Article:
But don’t let Tarantino’s tricks fool you. While remaining low-budget in appearance, a noticeable lack of campiness puts this wild ride in sharp contrast to Rodriguez’ offering.
Death Proof is essentially two vignettes, linked together by the deliciously evil presence of Kurt Russell (!) as Stuntman Mike. Both scenarios involve gaggles of attractive women who eventually face danger on the highway — courtesy of Stuntman Mike — after quite a bit of girl-talk that sets up the climax.
It’s in the movie’s first act that Tarantino takes his only misstep. The “girl talk” among Sydney Tamilia Poitier, Jordan Ladd and Vanessa Ferlito is not Reservoir Dogs-style witty, or even interesting. The trio’s eye-opening fate (Rose McGowan also appears as a fourth potential victim) is not enough reward for sitting through the preceding dialogue; Death Proof‘s first ten minutes provides a good time for a bathroom and/or smoke break — Grindhouse is three-and-a-quarter hours long, after all.
Thankfully, the second act more than redeems the first, making Death Proof the most enjoyable of these two highly enjoyable flicks. Tarantino has said that he set out to make the ultimate chase scene for this movie, and he almost succeeds. Zoe Bell, Rosario Dawson, Tracie Thoms and Mary Elizabeth Winstead play friends who all work in the movie industry; two of them (Bell and Thoms) are self-described “gearheads,” well-versed in car classics such as Vanishing Point and Dirty Mary Crazy Larry. While on location somewhere in Tennessee (actually California’s Santa Ynez Valley), the gals embark on a dream joy ride in a “Vanishing Point car,” a white ’70 Challenger.
Surprisingly, this second group of actresses — whose banter is much more entertaining — manage to outshine the Mopar muscle. Most notable of the bunch is Kiwi stuntwoman Bell, who plays herself (she doubled for Uma in the Kill Bills and for Lucy Lawless in the Xena series). Bell’s performance is simply awesome, setting Death Proof apart from most of it’s bump-and-go predecessors in terms of inventiveness. The cheer-prompting, CGI-free battle between the gals and Stuntman Mike’s mean, black Charger is one crazy nail-biter; after the credits rolled, my friend Tim turned to me and said, “I’ve never sweated watching a car chase before.” I hadn’t, either.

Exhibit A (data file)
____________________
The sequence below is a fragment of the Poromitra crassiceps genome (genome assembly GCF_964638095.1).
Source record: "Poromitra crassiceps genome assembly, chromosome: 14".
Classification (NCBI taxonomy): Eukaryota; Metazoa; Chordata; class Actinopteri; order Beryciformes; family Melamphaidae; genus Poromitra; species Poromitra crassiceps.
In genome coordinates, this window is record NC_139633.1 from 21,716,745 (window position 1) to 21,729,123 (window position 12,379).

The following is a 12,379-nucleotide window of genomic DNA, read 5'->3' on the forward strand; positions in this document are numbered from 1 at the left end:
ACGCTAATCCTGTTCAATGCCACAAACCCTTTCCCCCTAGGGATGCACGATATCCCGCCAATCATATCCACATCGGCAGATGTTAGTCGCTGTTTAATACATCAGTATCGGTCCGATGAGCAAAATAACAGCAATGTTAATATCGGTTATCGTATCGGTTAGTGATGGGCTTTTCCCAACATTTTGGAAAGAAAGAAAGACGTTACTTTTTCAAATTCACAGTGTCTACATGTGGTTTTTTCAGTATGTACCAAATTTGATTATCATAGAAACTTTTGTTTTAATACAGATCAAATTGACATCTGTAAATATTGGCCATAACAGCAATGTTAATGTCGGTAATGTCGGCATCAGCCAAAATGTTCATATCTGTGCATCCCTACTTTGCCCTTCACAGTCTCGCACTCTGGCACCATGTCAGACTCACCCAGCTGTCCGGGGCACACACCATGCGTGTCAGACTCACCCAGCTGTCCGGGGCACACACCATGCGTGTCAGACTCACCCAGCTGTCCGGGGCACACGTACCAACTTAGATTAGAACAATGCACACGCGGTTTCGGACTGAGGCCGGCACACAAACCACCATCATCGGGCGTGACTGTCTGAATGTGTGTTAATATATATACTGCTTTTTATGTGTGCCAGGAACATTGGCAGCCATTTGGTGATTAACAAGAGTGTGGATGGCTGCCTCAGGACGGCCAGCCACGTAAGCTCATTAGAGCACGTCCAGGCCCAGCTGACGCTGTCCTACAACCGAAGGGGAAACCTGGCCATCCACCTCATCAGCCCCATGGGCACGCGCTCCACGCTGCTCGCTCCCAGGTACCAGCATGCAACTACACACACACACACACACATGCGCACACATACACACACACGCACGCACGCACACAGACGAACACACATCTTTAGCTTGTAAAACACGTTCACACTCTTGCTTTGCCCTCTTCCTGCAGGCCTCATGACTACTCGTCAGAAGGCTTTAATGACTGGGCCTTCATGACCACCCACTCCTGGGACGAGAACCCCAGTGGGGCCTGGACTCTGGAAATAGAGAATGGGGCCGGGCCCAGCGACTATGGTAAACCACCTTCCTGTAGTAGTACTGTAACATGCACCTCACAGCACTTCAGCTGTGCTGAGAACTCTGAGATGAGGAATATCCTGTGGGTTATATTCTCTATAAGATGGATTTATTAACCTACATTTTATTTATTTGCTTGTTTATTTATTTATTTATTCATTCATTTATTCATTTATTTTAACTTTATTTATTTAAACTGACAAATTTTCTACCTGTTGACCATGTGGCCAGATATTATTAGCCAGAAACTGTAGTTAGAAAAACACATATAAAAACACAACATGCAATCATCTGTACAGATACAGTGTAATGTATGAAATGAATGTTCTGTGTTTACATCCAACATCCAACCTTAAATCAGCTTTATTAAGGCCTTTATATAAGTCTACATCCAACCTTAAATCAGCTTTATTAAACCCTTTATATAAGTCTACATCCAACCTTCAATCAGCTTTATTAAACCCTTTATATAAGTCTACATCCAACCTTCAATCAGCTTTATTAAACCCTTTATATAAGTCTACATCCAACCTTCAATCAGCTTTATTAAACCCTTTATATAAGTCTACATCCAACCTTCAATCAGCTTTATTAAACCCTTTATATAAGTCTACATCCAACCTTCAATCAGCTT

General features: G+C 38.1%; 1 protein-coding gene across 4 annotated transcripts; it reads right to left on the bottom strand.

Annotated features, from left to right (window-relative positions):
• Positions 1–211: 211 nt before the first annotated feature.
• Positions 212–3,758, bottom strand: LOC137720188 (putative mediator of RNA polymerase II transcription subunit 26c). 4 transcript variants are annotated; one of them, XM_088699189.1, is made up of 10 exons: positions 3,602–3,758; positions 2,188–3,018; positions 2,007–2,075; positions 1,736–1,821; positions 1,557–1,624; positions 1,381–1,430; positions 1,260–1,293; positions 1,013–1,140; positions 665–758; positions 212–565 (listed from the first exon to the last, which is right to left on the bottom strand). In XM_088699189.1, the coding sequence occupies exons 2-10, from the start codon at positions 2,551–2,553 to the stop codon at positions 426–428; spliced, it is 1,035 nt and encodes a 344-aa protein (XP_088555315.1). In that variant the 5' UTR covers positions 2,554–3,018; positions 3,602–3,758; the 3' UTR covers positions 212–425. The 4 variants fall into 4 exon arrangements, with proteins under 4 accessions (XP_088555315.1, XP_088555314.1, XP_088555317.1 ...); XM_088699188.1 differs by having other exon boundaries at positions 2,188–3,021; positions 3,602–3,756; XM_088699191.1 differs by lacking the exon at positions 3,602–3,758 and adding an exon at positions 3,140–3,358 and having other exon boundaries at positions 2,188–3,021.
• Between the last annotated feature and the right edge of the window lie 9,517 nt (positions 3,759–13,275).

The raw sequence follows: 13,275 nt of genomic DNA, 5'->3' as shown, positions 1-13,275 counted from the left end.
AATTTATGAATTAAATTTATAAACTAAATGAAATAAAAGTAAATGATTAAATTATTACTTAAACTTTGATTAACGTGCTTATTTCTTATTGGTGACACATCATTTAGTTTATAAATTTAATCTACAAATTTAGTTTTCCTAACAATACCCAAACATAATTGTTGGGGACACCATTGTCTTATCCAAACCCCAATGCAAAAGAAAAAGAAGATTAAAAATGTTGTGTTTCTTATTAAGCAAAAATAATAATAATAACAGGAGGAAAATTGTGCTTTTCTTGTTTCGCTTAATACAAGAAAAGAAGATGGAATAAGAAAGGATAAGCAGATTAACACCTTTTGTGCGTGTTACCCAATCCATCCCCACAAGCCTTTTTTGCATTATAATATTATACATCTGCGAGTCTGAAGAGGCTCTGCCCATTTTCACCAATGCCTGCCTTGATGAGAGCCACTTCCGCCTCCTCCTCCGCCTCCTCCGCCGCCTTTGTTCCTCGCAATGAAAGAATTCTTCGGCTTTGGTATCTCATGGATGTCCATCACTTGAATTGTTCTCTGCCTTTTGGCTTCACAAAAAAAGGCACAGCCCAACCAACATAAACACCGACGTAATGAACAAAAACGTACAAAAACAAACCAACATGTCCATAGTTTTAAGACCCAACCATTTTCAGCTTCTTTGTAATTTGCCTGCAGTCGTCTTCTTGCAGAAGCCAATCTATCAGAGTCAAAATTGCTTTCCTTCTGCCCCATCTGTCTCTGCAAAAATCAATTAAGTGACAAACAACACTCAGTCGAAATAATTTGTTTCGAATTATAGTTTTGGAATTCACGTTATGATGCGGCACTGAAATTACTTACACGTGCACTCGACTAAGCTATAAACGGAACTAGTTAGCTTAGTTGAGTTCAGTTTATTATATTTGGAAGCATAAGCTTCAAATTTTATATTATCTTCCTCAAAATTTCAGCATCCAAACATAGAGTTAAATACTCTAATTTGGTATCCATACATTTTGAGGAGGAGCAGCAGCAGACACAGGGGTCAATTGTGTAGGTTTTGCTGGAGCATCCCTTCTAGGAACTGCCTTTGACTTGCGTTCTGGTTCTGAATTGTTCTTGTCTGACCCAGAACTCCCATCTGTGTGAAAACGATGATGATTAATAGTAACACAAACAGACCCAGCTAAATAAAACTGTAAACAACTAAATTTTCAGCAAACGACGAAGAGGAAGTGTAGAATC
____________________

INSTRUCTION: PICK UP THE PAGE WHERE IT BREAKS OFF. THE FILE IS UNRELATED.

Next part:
Rounding out this sensational two-for-one experience are outrageously, unbelievably authentic-yet-faux film trailers shown before Grindhouse and during the intermission, three of which were “guest directed” by Rob Zombie, Edgar Wright (Shaun of the Dead) and Eli Roth (Cabin Fever, Hostel). My favorites are the Zombie-created Werewolf Women of the S.S. (with Nicholas Cage as Fu Manchu) and Machete, which stars Rodriguez’ favorite knife-thrower, Danny Trejo. The latter movie’s slogan, “They just fucked with the wrong Mexican,” says it all; word has it that Rodriguez might shoot an actual Machete film.
In retrospect, it’s amazing to think that fabulous drive-in and seedy-theater staples were once effortlessly cranked out in a matter of weeks (hence, “grindhouse”). Some of them, as I recall, were almost as cool as this carefully planned extravaganza. I’d forgotten how much fun bad movies could be.